Safety issues and online learning

Since the advent of the coronavirus pandemic, tele-teaching has been on the rise.

This deployment was done to some extent in haste to resume a pressing need. Unfortunately, this has brought to a certain extent a problem that cannot be ignored and which was bound to be part of the cybersecurity game. It is not uncommon today to unfortunately witness some malicious intrusions during online courses. The Peel District has experienced two types of piracy of this nature. Since then, teachers and students have raised their concerns about the problem of computer security. He had similar cases at the Chris Hadfield English School in Mississauga. Again, an unidentified individual had entered a course when he had not been invited.

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In the majority of cases, individuals accused of computer hacking did not have access to the link that would allow them to have an opening to the course. While investigations are still ongoing, the problem of distance courses requires a better approach to cybersecurity. "These individuals did not have access to the online conference link," Peel Public School Board spokeswoman noted by email. "In the first incident, a series of blurry, dark images flashed on the screen for less than a minute. The teacher in the class did not perceive or interpret any of these images as explicit," the school board spokeswoman said. "The next day, during the second incident, only an incoherent and scrambled sound could be heard, no images or video were broadcast," he added.

"During a lesson, I saw students arrive late and accepted them," recalls Marie-Thérèse Awitor. She said the incident took place earlier this year. A moment when she was getting to know her students better that she had not yet fully mastered. "All of a sudden I started hearing weird noises, screams, and when a student said a rude word, I realized it was impossible for it to be one of my students. explains the teacher. "There were four or five of them, and they disconnected when they realized they had been spotted," she adds. "I wasn't the only one," says Marie-Thérèse Awitor, "it happened to five or six teachers at the school."

Other explanations include Greg Kidd, communications director of the Kawartha Pine Ridge English-language public school board, an individual who had managed to infiltrate one of their online courses. The latter had impersonated one of the students before interrupting the class with racist remarks. "This incident was of concern not only for the classroom intrusion, but also for the deeply offensive nature of the words used," Kidd said.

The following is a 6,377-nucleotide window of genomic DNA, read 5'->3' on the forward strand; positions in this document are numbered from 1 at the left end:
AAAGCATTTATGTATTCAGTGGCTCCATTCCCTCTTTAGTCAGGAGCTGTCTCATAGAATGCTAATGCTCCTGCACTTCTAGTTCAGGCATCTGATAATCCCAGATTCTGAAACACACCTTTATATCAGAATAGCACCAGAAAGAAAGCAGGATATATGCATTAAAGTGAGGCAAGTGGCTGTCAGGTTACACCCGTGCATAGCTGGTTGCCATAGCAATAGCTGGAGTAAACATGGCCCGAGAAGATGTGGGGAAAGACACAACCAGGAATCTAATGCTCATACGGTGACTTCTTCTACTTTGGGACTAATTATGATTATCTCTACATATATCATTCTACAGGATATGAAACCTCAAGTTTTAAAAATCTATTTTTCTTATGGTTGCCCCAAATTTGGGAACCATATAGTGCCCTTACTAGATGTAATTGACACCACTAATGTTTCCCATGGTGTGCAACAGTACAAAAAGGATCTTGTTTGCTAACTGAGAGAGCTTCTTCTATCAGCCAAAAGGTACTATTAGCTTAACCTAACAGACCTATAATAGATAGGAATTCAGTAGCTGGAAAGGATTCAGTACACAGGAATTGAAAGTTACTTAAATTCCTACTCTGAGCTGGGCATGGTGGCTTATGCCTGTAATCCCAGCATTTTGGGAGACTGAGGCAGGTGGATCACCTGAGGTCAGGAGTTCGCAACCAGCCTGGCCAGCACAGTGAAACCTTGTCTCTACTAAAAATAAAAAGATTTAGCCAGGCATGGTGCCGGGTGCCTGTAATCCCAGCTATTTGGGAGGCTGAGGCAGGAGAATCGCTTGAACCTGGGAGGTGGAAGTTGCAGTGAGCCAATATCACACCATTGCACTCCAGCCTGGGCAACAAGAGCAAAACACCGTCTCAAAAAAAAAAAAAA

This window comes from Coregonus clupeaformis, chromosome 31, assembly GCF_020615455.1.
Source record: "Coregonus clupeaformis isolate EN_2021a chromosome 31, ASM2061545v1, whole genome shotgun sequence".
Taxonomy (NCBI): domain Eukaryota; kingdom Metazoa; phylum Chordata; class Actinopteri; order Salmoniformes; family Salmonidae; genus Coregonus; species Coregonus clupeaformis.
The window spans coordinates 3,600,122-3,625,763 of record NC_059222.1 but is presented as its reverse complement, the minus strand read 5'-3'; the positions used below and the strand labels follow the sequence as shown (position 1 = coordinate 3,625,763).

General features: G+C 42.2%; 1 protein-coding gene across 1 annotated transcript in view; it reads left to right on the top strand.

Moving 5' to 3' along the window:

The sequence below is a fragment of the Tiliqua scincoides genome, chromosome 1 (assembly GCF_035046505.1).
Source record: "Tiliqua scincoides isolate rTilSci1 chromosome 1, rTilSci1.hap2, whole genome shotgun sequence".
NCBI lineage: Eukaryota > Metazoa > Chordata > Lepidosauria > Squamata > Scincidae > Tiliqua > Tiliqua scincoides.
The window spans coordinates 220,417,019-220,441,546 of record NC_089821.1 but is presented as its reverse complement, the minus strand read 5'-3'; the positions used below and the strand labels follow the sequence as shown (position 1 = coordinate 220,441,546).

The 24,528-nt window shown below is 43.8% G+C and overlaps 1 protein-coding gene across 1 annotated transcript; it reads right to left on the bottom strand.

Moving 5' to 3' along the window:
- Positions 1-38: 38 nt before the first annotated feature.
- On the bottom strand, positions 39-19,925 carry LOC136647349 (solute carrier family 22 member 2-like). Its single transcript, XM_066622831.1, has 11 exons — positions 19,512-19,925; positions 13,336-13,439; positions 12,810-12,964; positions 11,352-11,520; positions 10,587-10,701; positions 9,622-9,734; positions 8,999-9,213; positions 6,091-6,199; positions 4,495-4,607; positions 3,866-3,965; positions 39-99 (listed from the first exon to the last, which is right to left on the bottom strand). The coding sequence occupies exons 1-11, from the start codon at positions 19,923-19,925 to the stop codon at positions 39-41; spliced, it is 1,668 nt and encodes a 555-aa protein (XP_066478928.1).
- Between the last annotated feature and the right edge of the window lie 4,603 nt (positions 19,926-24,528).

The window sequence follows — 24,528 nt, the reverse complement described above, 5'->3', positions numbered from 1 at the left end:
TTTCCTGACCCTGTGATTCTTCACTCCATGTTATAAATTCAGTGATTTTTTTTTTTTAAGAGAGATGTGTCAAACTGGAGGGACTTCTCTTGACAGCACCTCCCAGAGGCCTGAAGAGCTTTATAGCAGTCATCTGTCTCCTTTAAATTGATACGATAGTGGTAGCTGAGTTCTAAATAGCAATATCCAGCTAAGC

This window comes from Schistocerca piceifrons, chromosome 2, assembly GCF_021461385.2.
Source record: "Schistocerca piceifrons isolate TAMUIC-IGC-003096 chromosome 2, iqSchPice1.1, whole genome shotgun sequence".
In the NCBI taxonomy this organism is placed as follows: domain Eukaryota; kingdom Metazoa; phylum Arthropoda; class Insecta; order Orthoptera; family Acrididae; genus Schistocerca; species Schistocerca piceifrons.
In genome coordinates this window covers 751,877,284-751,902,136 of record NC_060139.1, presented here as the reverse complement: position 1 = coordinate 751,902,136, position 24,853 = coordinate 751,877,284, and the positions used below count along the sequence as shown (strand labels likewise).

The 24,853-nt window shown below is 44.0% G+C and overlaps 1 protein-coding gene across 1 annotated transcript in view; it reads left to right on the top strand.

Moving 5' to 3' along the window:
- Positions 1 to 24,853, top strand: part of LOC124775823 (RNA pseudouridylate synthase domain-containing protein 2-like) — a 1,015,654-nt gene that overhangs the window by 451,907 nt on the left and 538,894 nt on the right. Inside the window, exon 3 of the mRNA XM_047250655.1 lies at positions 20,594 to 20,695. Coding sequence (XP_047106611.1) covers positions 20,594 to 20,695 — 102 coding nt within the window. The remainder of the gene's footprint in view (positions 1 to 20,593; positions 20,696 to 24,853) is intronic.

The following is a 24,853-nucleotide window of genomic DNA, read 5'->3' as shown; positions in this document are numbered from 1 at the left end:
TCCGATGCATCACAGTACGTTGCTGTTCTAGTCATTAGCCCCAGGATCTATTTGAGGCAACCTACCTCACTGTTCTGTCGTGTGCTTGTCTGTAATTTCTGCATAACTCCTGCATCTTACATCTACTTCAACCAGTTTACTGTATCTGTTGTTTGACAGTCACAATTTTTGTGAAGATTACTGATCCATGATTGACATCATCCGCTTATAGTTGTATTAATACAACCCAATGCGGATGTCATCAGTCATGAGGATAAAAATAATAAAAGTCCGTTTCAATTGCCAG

For Steve Waterhouse, this is not a new problem. A solution to this could have been found for a long time because since the beginning of the containment, security experts had warned a lot on the subject.

Steve Waterhouse, Lecturer in Cybersecurity at the University of Sherbrooke

"Education in these new teaching tools is paramount. Whether it is for teachers or new teleworkers[…], there is a lack of training properly for everyone to use these tools properly. explains the former computer security officer with the Canadian Department of Defence.

But these experiences have shaped mentalities. "I didn't actually filter all the students who came in, I accepted them in my class," acknowledged Marie-Thérèse Awitor. Today, management requires all teachers to screen all connections.

Virginie Oger, the spokesperson for the MonAvenir School Board, noted, "All teachers and principals have been made aware of this fact and are following rigorous practices to grant and manage students' access to their classrooms." In short, the fight against intrusions continues.

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